Poland to soon designate Salvation Army as registered charity

) Young People’s Sergeant Major Tetyana Panauiuk with kids during “Cowboy Day”

The Warsaw Corps experiences a change in favor and funding.

The Salvation Army in Poland, part of the Germany and Lithuania Territory, is growing in both numbers and government favor as the Army is in the process of becoming a registered charity. This will add credibility to its public image and allow taxpayers to designate a percentage of their tax funds to the Army.

“We are experiencing a season of blessing as we focus on Christ’s mandate of proclamation and discipleship.”said Major Patrick Granat, a USA Western Territory officer serving in Poland with his wife Captain Kitty Granat as Warsaw regional officer and Warsaw corps officer, respectively.

Initially, the Polish government denied the Warsaw Corps’ request for funding to cover operating expenses for its children’s center. After an official inspection of youth programs in Warsaw, the Kids’ Klub appeared on the mayor’s list of best-performing programs, and the attitude at the Youth Service department altered, resulting in a grant of 50,000 Zlotys ($14,925 US) to The Salvation Army. This contract will increase in 2013, and is authorized for the next three years.

Since receiving the grant, the children’s center expanded its programming—staying open longer, adding a daily meal program, and inaugurating a summer camp program. The grant also helps pay for the center’s rent, supplies, utilities and staff salaries.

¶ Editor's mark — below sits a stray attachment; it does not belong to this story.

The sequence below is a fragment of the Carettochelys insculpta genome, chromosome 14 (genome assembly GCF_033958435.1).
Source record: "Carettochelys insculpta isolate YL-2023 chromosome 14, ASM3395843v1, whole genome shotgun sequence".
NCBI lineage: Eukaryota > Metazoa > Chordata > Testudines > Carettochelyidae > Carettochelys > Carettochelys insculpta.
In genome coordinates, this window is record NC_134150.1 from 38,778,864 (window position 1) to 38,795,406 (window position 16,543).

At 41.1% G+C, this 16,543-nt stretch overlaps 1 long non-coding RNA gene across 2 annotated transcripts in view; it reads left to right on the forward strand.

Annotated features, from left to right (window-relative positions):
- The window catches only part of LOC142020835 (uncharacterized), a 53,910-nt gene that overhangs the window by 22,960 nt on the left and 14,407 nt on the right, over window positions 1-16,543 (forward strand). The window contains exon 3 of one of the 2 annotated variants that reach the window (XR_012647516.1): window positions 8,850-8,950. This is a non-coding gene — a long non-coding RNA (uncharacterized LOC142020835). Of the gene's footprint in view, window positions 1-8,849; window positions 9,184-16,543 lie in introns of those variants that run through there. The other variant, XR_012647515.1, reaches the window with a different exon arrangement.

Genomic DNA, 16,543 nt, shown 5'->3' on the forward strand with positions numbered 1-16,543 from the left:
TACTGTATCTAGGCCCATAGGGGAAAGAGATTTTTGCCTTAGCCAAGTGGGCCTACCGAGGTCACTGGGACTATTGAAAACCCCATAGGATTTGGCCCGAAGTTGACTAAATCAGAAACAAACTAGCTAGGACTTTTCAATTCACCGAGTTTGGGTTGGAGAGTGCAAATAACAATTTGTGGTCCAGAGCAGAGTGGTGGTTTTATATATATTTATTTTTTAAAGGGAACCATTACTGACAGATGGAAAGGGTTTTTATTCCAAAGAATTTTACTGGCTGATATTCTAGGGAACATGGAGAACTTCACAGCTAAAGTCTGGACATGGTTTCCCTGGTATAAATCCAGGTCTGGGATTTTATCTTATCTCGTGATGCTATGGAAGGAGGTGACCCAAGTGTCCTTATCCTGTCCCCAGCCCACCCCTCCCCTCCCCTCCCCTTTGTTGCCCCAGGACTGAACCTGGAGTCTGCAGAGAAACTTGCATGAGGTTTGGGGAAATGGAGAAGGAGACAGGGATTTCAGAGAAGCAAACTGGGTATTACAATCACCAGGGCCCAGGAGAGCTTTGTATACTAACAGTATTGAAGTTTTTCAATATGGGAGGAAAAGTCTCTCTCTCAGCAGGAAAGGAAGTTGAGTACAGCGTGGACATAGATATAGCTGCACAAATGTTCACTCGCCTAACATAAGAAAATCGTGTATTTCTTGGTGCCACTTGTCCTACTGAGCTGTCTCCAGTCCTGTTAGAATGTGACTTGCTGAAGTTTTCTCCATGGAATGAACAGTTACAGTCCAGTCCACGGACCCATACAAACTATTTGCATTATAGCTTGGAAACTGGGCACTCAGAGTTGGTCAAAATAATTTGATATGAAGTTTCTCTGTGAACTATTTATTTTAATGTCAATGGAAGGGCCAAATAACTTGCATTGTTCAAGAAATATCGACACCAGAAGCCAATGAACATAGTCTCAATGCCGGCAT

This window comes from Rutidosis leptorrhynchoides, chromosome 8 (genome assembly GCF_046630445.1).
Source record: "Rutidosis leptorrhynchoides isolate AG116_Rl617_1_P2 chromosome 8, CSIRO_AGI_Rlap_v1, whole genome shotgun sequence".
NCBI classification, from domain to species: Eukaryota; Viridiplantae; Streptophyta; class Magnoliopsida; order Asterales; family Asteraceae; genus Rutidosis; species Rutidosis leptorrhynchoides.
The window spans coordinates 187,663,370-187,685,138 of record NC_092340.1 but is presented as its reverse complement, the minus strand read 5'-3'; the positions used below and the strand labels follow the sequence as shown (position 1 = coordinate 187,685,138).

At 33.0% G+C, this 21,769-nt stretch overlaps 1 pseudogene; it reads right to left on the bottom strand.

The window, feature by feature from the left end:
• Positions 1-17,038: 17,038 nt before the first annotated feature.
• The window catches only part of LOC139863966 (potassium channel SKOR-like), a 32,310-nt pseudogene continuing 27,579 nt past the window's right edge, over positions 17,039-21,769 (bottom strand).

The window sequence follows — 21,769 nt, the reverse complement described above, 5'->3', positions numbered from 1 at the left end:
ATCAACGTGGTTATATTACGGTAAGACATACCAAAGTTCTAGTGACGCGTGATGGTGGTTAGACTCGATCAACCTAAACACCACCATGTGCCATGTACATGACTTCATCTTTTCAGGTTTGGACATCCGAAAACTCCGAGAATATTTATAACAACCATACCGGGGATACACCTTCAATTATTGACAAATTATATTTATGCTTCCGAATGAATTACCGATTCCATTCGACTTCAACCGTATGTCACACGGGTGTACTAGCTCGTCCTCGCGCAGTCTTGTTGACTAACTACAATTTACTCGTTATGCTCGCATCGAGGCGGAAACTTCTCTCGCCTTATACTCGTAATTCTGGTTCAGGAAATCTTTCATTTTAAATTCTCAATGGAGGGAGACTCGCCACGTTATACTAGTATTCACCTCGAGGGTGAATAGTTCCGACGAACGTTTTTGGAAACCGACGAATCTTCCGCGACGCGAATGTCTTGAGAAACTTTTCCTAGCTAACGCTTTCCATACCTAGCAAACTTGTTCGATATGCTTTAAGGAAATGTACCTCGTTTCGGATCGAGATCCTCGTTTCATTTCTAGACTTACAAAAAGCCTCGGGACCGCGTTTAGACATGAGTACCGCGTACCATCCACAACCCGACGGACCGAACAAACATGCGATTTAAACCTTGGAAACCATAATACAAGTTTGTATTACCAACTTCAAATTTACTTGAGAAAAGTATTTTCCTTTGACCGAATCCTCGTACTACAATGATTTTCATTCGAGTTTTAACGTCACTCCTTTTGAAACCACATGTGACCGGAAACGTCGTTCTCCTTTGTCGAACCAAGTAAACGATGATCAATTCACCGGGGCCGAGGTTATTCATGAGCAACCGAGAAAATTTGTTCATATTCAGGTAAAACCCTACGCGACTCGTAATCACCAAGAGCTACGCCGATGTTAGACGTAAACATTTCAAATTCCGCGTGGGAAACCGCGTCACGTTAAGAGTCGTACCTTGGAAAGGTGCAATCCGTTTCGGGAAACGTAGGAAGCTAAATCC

Along with government funding, donations from the community have risen. The Granats hope this increase will lead to a reduction of reliance on support from International Headquarters and ultimately self-reliance for the region.

A generous Mission Project donation from another Salvation Army territory enabled the Warsaw Corps to purchase a van, now used to pick up food from the Warsaw Food Bank and carry young people to activities. One of the corps’ contacts, who owns a horse ranch, offered free rides to the youth allowing the corps to transport kids there.

The Warsaw Bible Society offered The Salvation Army a discounted rate on 20 new Bibles and donated 2,500 gospel tracts to the Army for distribution at June’s Euro Cup games. The tract label featured a Scripture reference and displayed the Army shield as a tulip flower, similar to the official logo for the games.

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